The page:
In 1864 american diplomat, philologist and environmentalist George Perkins Marsh published Man and Nature; or, Physical Geography as Modified by Human Action. Called "the fountainhead of the conservation movement" (Mumford, The Brown Decades, 78), Marsh's pioneering work gave a comprehensive scientific account of man's enormous and often destructive impact on the physical world. Marsh warned of the dangers of the reckless misuse of land then endemic in the United States, pointing to the ruined lands of the Mediterranean region as an example of America's probable future, and called for a program to restore and rebuild the land. His work had a significant influence on conservation movements both in the United States and in Europe, in part because of his practical orientation: he recognized the role that science must play in any rational program of land management, and believed that natural resources could be used under proper limits to improve the lot of humankind.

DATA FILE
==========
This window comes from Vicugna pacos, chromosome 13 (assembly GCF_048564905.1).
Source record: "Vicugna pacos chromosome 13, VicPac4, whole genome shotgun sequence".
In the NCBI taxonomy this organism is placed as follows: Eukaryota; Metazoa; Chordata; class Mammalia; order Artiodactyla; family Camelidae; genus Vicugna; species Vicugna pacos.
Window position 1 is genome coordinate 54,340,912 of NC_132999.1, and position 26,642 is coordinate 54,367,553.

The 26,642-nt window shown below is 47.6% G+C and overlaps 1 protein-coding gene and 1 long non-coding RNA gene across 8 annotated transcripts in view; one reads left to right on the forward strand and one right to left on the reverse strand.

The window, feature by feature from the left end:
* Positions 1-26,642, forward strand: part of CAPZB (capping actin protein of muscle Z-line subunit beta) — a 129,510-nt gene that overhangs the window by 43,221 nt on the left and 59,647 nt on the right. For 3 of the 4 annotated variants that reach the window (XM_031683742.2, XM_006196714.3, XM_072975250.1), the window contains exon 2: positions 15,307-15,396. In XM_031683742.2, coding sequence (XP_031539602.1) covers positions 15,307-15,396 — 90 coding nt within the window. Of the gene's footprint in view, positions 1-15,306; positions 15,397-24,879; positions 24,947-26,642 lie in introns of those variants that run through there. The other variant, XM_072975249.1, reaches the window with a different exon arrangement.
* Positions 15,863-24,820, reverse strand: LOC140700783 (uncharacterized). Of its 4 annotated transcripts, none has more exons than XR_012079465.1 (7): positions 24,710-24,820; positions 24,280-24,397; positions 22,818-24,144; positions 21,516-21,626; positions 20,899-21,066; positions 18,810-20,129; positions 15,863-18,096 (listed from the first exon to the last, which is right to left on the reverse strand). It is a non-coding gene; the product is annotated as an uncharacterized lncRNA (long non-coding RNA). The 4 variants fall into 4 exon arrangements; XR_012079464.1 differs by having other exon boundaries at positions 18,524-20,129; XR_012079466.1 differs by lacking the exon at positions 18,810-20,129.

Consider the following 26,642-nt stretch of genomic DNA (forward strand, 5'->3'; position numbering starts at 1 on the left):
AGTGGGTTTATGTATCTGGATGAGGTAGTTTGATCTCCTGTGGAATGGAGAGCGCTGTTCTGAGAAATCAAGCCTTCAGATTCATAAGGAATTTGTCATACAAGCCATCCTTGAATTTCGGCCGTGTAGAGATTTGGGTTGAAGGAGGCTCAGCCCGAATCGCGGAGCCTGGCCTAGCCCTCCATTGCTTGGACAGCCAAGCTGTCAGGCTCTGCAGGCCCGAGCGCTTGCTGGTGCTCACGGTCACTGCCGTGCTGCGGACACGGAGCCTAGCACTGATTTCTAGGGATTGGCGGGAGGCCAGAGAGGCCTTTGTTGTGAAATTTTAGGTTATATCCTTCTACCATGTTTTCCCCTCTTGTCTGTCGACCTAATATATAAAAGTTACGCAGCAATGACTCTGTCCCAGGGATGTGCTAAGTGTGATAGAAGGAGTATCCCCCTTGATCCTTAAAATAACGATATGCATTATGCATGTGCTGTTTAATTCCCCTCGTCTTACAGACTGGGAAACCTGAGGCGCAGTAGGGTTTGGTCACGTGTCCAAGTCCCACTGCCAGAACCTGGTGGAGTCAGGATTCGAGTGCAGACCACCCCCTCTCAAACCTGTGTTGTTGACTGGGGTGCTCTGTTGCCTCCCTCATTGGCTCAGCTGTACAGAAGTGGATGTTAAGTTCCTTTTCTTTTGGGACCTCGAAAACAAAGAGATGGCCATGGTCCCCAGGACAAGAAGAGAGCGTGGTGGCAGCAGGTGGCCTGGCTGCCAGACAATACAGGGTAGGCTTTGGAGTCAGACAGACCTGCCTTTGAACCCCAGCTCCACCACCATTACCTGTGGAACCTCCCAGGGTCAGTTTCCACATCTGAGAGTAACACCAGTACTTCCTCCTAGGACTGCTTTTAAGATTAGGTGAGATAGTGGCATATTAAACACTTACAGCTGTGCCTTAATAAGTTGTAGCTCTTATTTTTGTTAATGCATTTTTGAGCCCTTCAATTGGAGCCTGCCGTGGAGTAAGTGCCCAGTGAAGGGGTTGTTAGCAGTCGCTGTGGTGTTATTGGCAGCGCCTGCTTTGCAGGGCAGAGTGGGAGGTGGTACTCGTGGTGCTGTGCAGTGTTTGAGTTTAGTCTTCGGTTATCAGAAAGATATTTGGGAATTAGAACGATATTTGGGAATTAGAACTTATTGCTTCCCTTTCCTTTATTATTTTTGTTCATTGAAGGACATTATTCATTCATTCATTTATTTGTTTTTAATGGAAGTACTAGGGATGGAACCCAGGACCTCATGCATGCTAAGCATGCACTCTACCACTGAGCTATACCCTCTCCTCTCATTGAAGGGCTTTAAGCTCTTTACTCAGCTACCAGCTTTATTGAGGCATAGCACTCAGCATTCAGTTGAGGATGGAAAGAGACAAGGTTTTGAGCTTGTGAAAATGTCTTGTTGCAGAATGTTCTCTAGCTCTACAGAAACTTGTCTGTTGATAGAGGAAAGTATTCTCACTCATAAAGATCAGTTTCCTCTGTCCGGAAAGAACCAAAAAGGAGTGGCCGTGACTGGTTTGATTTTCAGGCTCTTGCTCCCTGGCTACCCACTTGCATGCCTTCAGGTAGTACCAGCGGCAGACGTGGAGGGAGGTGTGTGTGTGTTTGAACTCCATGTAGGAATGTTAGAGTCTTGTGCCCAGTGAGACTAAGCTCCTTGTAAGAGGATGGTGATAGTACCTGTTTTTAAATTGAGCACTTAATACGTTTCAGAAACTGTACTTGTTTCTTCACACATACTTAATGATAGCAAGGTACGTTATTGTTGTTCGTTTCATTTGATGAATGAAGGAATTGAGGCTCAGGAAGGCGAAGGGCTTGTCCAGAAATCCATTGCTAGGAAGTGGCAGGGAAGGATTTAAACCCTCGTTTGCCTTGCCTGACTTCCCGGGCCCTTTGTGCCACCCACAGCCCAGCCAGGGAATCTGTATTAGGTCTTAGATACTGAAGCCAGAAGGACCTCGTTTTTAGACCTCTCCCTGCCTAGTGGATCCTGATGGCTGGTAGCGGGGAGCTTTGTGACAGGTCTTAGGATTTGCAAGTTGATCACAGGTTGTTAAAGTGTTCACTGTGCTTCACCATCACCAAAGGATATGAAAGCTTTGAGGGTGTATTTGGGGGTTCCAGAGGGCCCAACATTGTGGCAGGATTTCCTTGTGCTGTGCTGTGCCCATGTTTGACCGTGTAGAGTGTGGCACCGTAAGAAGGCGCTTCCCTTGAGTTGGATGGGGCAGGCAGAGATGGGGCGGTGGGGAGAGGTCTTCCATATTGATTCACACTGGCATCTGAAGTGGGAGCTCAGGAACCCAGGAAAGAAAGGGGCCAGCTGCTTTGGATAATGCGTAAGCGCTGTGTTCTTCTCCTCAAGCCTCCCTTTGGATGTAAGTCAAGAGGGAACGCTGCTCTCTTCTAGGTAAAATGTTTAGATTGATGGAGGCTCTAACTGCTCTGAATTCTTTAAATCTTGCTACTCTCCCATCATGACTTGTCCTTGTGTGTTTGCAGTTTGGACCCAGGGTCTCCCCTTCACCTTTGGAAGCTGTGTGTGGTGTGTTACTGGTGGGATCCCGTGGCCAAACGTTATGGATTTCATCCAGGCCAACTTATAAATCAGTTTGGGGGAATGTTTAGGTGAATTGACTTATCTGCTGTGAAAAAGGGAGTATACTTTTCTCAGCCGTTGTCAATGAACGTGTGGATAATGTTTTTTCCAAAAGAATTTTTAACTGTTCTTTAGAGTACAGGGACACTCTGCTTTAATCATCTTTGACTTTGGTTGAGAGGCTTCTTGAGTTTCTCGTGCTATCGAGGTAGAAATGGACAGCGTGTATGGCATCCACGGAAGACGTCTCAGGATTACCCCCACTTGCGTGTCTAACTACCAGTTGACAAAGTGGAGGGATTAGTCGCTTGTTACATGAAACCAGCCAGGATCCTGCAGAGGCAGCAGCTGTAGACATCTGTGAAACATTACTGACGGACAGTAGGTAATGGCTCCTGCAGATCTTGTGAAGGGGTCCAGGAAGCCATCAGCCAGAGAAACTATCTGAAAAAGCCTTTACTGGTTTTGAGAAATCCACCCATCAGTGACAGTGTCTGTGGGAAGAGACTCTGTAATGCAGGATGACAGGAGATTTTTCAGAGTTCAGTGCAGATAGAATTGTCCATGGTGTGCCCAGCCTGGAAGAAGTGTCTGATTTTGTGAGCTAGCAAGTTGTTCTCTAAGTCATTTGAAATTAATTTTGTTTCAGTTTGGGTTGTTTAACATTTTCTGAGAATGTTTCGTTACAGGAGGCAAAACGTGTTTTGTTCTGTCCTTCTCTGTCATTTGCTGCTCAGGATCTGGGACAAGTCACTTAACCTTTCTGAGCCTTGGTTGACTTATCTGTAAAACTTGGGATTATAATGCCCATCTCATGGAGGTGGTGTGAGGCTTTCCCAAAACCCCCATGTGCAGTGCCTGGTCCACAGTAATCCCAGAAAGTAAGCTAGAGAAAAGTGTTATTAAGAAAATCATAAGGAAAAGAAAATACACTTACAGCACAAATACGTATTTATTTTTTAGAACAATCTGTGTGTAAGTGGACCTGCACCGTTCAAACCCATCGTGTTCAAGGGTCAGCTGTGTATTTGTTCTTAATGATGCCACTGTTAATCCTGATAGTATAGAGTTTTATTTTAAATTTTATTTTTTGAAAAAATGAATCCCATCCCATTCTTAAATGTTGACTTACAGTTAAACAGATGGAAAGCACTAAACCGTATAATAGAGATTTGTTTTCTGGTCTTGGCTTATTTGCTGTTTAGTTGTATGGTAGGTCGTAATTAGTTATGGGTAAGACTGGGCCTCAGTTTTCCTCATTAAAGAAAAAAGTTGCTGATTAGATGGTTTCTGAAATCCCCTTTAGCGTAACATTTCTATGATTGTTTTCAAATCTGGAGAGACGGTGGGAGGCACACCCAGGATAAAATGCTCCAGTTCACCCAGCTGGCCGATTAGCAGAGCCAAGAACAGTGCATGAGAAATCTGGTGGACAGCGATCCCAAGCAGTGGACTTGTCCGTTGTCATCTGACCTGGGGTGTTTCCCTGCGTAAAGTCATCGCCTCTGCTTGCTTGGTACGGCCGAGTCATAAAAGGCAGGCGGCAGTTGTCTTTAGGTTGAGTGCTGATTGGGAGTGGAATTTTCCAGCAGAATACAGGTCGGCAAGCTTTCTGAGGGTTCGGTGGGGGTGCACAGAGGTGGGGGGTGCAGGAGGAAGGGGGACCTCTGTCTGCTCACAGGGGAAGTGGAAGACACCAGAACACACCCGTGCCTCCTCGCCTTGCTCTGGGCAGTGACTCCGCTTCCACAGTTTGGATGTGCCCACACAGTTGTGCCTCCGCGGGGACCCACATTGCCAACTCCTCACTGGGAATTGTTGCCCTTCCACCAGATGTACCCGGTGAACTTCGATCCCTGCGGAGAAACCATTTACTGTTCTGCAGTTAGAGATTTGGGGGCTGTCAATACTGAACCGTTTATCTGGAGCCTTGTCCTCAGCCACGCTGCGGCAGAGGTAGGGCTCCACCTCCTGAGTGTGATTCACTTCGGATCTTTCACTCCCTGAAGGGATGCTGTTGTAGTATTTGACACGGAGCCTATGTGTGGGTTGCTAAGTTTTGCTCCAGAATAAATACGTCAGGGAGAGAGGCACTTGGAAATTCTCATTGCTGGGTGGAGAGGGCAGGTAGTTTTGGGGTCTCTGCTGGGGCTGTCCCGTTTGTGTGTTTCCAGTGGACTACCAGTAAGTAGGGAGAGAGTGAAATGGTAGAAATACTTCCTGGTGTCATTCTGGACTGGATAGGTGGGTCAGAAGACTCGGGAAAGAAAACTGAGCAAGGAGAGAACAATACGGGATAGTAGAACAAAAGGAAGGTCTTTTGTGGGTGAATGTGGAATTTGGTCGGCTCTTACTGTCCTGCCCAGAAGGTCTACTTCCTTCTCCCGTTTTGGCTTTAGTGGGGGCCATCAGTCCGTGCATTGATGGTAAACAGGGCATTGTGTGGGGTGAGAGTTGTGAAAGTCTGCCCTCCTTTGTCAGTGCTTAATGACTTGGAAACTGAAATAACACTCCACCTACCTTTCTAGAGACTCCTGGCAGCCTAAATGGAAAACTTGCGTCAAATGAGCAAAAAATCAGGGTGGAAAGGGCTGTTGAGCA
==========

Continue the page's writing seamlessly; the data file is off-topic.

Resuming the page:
Hook & Norman, The Haskell F. Norman Library of Science and Medicine (1991) no. 1443.